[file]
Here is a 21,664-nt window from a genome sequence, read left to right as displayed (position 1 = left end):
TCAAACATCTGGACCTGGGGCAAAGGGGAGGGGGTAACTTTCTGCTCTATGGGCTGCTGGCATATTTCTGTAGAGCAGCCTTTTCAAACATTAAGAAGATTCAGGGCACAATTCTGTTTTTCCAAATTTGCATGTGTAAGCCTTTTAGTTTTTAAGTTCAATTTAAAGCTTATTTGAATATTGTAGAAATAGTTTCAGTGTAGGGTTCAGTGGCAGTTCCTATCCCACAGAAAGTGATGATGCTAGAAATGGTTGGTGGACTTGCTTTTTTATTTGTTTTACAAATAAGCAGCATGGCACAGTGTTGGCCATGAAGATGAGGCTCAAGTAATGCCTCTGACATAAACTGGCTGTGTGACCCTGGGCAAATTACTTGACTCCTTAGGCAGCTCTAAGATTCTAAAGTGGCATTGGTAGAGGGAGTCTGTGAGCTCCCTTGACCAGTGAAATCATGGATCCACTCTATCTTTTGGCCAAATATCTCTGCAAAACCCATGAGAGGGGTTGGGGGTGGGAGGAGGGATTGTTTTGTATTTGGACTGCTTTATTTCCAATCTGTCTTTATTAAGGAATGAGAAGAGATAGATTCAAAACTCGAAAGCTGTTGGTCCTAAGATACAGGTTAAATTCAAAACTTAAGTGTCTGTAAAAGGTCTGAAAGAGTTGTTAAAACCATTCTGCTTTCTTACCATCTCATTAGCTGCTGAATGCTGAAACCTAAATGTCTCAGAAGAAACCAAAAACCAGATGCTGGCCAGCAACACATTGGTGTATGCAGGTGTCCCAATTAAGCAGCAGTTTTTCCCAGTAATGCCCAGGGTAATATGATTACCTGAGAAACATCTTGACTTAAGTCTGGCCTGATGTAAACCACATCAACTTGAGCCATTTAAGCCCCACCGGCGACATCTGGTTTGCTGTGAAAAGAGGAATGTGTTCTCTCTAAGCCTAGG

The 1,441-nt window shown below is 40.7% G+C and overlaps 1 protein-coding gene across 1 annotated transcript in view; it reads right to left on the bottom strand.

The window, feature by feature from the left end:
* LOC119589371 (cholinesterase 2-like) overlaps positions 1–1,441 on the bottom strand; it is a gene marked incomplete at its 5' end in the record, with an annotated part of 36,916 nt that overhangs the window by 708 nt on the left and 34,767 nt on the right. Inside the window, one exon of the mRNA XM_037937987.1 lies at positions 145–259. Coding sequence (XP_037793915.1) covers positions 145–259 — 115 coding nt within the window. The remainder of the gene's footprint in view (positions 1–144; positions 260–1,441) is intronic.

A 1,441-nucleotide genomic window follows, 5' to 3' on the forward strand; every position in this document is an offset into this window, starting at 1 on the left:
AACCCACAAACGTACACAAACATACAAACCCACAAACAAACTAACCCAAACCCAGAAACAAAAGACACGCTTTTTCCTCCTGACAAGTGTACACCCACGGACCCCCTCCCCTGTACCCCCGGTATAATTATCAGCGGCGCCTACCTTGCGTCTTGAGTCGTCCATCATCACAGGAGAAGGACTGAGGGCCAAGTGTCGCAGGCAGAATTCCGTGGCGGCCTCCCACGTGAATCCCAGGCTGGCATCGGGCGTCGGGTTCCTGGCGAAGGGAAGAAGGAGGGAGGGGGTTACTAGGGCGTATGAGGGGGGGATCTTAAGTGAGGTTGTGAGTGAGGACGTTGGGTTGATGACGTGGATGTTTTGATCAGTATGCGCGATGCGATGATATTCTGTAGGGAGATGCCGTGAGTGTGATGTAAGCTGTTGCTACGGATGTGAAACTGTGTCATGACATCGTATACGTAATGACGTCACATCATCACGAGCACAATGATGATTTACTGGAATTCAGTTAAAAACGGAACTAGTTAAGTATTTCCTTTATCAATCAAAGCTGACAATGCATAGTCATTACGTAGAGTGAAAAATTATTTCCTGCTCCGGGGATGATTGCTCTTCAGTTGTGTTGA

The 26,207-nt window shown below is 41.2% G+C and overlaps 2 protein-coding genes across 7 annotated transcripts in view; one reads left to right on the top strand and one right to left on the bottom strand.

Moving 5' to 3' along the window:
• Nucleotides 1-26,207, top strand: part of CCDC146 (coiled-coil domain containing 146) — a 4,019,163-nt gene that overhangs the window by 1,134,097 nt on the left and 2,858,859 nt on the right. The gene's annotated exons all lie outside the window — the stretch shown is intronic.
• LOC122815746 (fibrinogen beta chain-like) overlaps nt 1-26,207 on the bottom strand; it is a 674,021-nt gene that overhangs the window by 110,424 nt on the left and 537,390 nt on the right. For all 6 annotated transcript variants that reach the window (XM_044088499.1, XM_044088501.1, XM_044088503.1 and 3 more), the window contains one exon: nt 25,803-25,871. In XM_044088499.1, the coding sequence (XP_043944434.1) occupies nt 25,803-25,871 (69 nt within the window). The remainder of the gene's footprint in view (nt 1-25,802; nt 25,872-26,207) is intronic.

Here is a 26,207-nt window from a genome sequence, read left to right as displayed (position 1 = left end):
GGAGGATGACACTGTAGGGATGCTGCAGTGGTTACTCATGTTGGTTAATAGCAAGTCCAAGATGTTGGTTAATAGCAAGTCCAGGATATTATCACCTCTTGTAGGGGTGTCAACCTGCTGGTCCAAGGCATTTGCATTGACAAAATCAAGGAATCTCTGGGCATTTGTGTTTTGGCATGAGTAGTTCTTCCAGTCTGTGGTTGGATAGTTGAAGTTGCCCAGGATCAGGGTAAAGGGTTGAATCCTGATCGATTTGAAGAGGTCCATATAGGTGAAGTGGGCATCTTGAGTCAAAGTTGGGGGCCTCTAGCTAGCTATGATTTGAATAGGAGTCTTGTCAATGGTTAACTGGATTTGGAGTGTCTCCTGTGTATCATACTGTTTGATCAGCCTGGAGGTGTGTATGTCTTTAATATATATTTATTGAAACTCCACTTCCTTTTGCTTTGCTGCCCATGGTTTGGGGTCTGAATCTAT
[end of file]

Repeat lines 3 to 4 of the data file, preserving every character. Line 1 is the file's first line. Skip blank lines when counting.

The 1,441-nt window shown below is 40.7% G+C and overlaps 1 protein-coding gene across 1 annotated transcript in view; it reads right to left on the bottom strand.

The window, feature by feature from the left end: